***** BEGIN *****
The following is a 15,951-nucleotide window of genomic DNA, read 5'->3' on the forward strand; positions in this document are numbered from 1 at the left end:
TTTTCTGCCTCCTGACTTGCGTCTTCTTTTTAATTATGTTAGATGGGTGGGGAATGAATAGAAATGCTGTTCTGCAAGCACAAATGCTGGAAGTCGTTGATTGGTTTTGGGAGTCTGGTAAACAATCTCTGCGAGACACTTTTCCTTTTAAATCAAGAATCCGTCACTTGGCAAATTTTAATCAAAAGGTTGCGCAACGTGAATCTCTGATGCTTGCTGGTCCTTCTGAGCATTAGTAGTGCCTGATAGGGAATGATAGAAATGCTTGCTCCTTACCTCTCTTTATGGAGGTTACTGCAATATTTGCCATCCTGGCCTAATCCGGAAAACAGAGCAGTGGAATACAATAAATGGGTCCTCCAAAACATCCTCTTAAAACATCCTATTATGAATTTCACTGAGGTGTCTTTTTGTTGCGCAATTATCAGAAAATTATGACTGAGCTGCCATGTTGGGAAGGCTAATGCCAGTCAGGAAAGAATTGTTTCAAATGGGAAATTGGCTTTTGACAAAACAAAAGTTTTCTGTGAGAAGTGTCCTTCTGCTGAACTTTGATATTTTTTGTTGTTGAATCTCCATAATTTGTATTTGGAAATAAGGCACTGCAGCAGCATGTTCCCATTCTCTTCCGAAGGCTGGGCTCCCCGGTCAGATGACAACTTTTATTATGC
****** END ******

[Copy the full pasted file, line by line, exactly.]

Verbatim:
The following is a 15,951-nucleotide window of genomic DNA, read 5'->3' on the forward strand; positions in this document are numbered from 1 at the left end:
TTTTCTGCCTCCTGACTTGCGTCTTCTTTTTAATTATGTTAGATGGGTGGGGAATGAATAGAAATGCTGTTCTGCAAGCACAAATGCTGGAAGTCGTTGATTGGTTTTGGGAGTCTGGTAAACAATCTCTGCGAGACACTTTTCCTTTTAAATCAAGAATCCGTCACTTGGCAAATTTTAATCAAAAGGTTGCGCAACGTGAATCTCTGATGCTTGCTGGTCCTTCTGAGCATTAGTAGTGCCTGATAGGGAATGATAGAAATGCTTGCTCCTTACCTCTCTTTATGGAGGTTACTGCAATATTTGCCATCCTGGCCTAATCCGGAAAACAGAGCAGTGGAATACAATAAATGGGTCCTCCAAAACATCCTCTTAAAACATCCTATTATGAATTTCACTGAGGTGTCTTTTTGTTGCGCAATTATCAGAAAATTATGACTGAGCTGCCATGTTGGGAAGGCTAATGCCAGTCAGGAAAGAATTGTTTCAAATGGGAAATTGGCTTTTGACAAAACAAAAGTTTTCTGTGAGAAGTGTCCTTCTGCTGAACTTTGATATTTTTTGTTGTTGAATCTCCATAATTTGTATTTGGAAATAAGGCACTGCAGCAGCATGTTCCCATTCTCTTCCGAAGGCTGGGCTCCCCGGTCAGATGACAACTTTTATTATGC